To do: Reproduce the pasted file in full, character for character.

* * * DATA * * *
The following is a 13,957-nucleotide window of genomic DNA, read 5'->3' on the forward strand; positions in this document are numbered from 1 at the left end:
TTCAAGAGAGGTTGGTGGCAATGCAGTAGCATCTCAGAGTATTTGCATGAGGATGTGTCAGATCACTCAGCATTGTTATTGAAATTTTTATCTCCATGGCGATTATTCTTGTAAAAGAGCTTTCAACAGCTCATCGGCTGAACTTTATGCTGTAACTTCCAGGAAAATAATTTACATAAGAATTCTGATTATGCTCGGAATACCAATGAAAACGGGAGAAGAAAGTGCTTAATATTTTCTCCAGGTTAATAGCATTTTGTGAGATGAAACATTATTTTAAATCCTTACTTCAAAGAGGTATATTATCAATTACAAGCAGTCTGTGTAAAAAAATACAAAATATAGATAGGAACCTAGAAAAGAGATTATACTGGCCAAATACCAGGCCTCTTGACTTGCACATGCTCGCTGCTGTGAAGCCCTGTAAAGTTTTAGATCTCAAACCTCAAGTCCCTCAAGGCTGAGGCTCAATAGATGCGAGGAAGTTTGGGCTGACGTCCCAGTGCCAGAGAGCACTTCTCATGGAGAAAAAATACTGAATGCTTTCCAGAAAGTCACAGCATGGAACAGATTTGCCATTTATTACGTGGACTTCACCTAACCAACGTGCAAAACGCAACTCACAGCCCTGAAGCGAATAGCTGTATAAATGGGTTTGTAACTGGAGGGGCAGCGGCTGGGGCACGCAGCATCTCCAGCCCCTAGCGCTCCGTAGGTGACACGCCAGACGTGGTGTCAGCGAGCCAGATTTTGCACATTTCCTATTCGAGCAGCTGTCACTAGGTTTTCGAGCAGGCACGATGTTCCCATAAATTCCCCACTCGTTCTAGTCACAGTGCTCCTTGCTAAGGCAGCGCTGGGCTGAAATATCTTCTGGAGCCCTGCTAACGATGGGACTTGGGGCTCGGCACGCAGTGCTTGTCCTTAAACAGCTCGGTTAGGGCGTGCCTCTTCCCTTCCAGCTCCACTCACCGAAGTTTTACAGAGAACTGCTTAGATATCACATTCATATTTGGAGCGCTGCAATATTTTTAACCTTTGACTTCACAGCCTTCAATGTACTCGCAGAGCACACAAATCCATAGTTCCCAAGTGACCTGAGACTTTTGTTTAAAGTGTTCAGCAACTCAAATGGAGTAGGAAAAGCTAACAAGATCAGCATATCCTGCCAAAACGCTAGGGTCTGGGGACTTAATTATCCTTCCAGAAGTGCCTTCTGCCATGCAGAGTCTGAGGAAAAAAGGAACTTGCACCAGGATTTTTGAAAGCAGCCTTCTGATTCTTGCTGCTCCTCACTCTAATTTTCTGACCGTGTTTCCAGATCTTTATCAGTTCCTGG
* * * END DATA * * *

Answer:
The following is a 13,957-nucleotide window of genomic DNA, read 5'->3' on the forward strand; positions in this document are numbered from 1 at the left end:
TTCAAGAGAGGTTGGTGGCAATGCAGTAGCATCTCAGAGTATTTGCATGAGGATGTGTCAGATCACTCAGCATTGTTATTGAAATTTTTATCTCCATGGCGATTATTCTTGTAAAAGAGCTTTCAACAGCTCATCGGCTGAACTTTATGCTGTAACTTCCAGGAAAATAATTTACATAAGAATTCTGATTATGCTCGGAATACCAATGAAAACGGGAGAAGAAAGTGCTTAATATTTTCTCCAGGTTAATAGCATTTTGTGAGATGAAACATTATTTTAAATCCTTACTTCAAAGAGGTATATTATCAATTACAAGCAGTCTGTGTAAAAAAATACAAAATATAGATAGGAACCTAGAAAAGAGATTATACTGGCCAAATACCAGGCCTCTTGACTTGCACATGCTCGCTGCTGTGAAGCCCTGTAAAGTTTTAGATCTCAAACCTCAAGTCCCTCAAGGCTGAGGCTCAATAGATGCGAGGAAGTTTGGGCTGACGTCCCAGTGCCAGAGAGCACTTCTCATGGAGAAAAAATACTGAATGCTTTCCAGAAAGTCACAGCATGGAACAGATTTGCCATTTATTACGTGGACTTCACCTAACCAACGTGCAAAACGCAACTCACAGCCCTGAAGCGAATAGCTGTATAAATGGGTTTGTAACTGGAGGGGCAGCGGCTGGGGCACGCAGCATCTCCAGCCCCTAGCGCTCCGTAGGTGACACGCCAGACGTGGTGTCAGCGAGCCAGATTTTGCACATTTCCTATTCGAGCAGCTGTCACTAGGTTTTCGAGCAGGCACGATGTTCCCATAAATTCCCCACTCGTTCTAGTCACAGTGCTCCTTGCTAAGGCAGCGCTGGGCTGAAATATCTTCTGGAGCCCTGCTAACGATGGGACTTGGGGCTCGGCACGCAGTGCTTGTCCTTAAACAGCTCGGTTAGGGCGTGCCTCTTCCCTTCCAGCTCCACTCACCGAAGTTTTACAGAGAACTGCTTAGATATCACATTCATATTTGGAGCGCTGCAATATTTTTAACCTTTGACTTCACAGCCTTCAATGTACTCGCAGAGCACACAAATCCATAGTTCCCAAGTGACCTGAGACTTTTGTTTAAAGTGTTCAGCAACTCAAATGGAGTAGGAAAAGCTAACAAGATCAGCATATCCTGCCAAAACGCTAGGGTCTGGGGACTTAATTATCCTTCCAGAAGTGCCTTCTGCCATGCAGAGTCTGAGGAAAAAAGGAACTTGCACCAGGATTTTTGAAAGCAGCCTTCTGATTCTTGCTGCTCCTCACTCTAATTTTCTGACCGTGTTTCCAGATCTTTATCAGTTCCTGG